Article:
Pelvic Congestion Syndrome
Pelvic congestion syndrome (PCS) is a condition that causes chronic pelvic pain. Many experts think enlarged veins in the pelvic area are the cause of this syndrome.
Some women develop faulty valves in their pelvic veins. If this happens, blood can pool inside the veins and begin to swell, like with varicose veins. This may lead to pain and other symptoms of pelvic congestion syndrome.
Hormones may also play a role in pelvic congestion syndrome. For example, estrogen can widen veins. This may be why the condition is less common after menopause, when estrogen levels are lower.
Do I Have Pelvic Congestion Syndrome?
The main symptom of pelvic congestion syndrome is chronic pelvic pain. This pain often starts during a pregnancy, and may grow worse as the pregnancy progresses.
The pain can range from sharp sensations to a dull or heavy aching. Most women experience pain on one side (often the left side). The pain is usually more severe near the end of the day.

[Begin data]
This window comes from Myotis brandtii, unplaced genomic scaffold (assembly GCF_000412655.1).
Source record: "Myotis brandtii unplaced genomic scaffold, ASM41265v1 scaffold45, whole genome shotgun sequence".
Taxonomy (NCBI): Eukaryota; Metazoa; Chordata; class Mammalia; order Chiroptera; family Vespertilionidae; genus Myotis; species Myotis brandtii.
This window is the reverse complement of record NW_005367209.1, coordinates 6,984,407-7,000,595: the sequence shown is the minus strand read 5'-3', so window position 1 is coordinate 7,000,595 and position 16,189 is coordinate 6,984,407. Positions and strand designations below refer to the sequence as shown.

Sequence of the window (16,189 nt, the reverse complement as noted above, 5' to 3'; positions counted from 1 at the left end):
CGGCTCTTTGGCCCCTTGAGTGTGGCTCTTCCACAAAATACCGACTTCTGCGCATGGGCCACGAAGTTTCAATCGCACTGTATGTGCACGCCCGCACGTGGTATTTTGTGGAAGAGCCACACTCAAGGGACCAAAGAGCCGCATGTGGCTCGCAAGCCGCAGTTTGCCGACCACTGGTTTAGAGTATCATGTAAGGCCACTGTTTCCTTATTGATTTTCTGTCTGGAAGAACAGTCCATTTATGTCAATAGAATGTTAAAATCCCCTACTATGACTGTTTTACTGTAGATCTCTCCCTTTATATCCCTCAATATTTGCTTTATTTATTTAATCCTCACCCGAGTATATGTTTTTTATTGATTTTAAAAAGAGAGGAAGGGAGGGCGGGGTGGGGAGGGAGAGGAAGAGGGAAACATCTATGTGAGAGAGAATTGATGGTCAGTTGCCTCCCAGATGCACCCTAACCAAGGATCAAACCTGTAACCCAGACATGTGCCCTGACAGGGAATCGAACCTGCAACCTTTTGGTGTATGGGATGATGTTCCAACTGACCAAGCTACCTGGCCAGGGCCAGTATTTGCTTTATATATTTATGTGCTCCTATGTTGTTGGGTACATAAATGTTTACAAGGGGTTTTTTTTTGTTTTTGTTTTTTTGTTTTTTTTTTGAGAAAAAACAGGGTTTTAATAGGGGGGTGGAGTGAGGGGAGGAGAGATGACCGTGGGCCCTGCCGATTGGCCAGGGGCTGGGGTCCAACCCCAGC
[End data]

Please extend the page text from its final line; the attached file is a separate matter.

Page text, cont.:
Certain factors may make the pain worse:
- Shifting posture
- Sexual intercourse
- Long periods of standing
Some women also experience symptoms such as:
- Pain before or during their periods
- A sudden urge to urinate
- Swollen and distorted veins on the thighs, buttocks, or external genitals
Common Risk Factors
You may have a higher risk for pelvic congestion syndrome if you have had more than one pregnancy. You may also have an elevated risk if you have a family history of PCS.
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